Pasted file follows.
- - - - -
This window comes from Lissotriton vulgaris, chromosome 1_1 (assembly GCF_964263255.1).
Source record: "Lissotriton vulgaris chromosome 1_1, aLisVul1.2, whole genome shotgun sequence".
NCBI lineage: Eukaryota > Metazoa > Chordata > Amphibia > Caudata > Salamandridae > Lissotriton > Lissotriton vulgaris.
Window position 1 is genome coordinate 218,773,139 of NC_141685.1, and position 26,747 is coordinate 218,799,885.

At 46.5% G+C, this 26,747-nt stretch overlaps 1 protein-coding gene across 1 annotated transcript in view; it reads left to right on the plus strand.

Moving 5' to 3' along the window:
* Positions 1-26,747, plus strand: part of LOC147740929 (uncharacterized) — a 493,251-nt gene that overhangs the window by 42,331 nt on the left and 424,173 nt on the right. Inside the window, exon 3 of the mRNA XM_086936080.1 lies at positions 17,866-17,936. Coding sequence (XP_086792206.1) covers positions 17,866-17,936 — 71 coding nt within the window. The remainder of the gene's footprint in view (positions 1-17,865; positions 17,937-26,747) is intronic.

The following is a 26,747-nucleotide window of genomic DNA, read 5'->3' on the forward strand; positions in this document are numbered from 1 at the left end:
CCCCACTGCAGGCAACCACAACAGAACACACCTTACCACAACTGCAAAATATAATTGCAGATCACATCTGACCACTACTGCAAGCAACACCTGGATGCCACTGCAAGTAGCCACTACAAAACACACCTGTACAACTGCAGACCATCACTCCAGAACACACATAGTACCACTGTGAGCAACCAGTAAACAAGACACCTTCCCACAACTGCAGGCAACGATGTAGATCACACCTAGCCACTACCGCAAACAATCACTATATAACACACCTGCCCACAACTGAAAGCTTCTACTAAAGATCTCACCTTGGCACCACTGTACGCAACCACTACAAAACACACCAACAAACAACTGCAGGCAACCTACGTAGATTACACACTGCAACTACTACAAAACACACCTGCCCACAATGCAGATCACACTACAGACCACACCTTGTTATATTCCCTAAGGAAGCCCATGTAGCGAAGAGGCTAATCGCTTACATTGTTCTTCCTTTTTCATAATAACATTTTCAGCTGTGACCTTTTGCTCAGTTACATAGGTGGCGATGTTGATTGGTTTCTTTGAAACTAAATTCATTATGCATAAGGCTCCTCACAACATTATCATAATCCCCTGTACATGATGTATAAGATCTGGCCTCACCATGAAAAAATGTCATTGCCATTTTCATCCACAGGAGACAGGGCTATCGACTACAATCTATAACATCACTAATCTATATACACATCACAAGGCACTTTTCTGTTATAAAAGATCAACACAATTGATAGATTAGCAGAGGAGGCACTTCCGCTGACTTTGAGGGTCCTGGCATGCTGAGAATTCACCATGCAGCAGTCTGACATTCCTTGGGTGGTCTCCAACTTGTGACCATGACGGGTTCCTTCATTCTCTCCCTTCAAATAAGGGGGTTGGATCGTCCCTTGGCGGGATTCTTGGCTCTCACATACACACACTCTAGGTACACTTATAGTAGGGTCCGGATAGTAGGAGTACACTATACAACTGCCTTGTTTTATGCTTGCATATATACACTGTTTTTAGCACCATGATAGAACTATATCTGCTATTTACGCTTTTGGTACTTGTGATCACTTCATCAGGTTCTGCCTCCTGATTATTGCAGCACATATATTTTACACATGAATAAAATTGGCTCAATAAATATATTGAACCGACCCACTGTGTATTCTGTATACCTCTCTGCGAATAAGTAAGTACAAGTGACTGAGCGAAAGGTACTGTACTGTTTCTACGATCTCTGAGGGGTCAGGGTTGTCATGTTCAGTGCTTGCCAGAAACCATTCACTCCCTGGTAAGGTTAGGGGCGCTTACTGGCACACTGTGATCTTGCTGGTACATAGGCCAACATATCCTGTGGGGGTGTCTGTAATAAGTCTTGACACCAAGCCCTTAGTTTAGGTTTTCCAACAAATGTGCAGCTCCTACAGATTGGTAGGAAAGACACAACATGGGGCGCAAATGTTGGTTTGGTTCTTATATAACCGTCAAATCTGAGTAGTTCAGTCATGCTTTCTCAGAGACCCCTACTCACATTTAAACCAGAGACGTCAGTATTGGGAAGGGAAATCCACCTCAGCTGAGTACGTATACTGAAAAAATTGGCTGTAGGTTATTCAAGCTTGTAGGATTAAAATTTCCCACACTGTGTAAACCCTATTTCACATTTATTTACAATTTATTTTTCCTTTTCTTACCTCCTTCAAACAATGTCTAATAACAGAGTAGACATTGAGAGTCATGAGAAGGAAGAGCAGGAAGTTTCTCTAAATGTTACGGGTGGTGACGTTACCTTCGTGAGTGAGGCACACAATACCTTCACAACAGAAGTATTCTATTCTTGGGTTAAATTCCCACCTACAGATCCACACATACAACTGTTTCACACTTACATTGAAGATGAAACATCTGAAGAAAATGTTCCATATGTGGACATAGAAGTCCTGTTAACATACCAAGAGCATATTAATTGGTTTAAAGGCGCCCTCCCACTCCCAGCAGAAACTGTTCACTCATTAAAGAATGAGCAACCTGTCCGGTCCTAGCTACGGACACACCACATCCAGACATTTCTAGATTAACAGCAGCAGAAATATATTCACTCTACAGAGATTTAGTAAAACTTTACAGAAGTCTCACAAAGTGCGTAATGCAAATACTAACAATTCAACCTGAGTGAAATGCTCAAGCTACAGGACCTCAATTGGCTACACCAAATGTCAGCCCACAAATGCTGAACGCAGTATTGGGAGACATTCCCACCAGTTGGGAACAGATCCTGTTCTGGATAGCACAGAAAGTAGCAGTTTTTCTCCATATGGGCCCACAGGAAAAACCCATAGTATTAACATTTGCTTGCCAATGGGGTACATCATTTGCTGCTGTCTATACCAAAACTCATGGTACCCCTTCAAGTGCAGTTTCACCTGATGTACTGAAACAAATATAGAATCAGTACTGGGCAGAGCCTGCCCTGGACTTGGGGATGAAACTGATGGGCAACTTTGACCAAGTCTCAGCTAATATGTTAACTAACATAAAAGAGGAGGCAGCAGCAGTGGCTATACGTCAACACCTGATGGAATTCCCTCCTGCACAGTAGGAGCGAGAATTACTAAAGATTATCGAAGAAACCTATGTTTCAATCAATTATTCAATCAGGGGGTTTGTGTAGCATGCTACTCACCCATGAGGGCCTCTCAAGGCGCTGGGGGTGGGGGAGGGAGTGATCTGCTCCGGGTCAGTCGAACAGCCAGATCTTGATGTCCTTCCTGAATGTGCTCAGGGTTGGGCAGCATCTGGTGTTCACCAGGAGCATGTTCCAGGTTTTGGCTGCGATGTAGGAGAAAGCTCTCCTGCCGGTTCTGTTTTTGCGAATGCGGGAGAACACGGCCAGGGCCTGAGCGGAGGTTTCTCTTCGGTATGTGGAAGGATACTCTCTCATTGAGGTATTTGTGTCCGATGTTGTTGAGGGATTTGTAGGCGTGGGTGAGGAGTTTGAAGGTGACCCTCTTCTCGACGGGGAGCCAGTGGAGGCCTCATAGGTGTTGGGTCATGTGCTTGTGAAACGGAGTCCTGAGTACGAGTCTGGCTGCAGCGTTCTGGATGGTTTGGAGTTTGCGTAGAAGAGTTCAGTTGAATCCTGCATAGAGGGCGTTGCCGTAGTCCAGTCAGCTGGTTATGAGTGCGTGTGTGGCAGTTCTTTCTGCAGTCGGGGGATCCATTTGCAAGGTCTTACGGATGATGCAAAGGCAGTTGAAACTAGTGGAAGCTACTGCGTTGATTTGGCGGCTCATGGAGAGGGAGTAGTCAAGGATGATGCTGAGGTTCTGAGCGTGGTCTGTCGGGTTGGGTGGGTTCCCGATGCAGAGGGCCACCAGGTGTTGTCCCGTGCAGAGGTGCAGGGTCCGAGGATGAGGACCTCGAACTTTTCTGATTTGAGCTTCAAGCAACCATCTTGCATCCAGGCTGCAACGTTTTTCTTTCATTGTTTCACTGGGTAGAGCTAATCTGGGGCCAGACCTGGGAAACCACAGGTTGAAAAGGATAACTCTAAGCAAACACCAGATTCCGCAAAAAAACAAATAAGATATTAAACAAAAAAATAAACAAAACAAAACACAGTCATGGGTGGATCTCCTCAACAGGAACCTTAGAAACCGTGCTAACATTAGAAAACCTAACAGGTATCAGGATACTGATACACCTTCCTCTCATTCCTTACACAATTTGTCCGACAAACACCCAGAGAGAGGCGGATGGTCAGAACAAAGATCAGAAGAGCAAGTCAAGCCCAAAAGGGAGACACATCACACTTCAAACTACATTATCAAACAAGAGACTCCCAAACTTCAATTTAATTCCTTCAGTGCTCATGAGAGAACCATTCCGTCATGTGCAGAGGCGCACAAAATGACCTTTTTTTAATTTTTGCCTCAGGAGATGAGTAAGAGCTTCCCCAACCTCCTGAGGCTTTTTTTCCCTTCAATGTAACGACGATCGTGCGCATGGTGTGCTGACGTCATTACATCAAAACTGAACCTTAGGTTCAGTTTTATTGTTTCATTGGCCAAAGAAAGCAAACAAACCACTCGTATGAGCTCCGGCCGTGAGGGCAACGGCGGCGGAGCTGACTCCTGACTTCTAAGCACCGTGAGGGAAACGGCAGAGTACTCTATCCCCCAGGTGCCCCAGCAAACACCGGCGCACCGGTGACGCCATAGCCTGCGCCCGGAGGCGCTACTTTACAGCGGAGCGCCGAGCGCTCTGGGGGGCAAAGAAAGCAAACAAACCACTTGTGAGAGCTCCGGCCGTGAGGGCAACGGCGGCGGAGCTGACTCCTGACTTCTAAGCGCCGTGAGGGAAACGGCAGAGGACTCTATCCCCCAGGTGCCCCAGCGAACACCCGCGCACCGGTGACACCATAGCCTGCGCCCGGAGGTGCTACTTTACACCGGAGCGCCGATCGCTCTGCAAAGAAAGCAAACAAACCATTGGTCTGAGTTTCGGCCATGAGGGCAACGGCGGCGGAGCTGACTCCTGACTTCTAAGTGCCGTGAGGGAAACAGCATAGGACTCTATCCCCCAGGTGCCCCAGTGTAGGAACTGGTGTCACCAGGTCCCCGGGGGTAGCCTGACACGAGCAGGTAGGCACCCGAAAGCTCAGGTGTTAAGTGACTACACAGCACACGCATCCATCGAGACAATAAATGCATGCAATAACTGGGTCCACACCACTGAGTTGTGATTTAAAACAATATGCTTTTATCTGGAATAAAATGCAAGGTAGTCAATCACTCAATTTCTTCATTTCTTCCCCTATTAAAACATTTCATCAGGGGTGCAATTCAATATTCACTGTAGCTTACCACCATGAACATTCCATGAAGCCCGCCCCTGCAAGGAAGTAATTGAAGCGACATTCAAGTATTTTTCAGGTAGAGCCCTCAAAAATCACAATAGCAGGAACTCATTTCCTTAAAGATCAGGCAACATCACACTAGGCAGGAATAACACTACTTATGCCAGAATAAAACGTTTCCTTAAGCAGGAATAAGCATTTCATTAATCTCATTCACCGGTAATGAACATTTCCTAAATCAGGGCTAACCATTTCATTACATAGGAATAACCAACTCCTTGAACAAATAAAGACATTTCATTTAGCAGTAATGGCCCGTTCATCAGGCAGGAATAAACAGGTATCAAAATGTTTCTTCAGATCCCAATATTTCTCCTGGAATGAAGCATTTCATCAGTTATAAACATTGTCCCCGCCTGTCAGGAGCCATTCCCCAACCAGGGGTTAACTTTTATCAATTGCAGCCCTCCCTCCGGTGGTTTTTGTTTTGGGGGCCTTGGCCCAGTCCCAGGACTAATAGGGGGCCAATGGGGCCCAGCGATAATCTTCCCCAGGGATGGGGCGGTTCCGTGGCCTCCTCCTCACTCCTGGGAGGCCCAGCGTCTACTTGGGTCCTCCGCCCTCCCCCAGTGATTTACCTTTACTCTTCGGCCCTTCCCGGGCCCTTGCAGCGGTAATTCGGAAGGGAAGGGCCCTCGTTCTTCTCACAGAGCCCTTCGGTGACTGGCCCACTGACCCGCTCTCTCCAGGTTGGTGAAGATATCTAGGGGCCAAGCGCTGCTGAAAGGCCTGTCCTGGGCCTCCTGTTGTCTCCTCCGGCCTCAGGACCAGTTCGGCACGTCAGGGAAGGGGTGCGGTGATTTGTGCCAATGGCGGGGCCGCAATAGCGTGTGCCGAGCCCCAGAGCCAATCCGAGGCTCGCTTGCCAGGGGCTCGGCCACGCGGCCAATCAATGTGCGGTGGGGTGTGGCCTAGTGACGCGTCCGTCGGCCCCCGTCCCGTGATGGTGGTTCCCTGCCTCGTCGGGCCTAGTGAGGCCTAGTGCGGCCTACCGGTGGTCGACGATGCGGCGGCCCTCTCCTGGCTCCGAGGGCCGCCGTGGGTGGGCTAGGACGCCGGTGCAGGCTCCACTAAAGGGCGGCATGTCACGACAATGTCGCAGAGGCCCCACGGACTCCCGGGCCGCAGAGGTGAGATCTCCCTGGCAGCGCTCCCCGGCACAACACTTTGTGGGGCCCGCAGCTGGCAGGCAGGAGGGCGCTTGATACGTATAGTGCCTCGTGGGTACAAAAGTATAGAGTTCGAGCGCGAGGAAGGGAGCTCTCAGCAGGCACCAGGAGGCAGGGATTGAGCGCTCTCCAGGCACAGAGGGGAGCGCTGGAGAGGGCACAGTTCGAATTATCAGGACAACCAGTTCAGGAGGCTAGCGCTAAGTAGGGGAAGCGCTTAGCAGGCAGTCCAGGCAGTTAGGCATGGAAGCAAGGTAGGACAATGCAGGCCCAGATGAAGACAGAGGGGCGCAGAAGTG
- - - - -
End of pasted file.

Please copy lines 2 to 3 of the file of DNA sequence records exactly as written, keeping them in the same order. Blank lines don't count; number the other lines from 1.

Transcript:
Source record: "Lissotriton vulgaris chromosome 1_1, aLisVul1.2, whole genome shotgun sequence".
NCBI lineage: Eukaryota > Metazoa > Chordata > Amphibia > Caudata > Salamandridae > Lissotriton > Lissotriton vulgaris.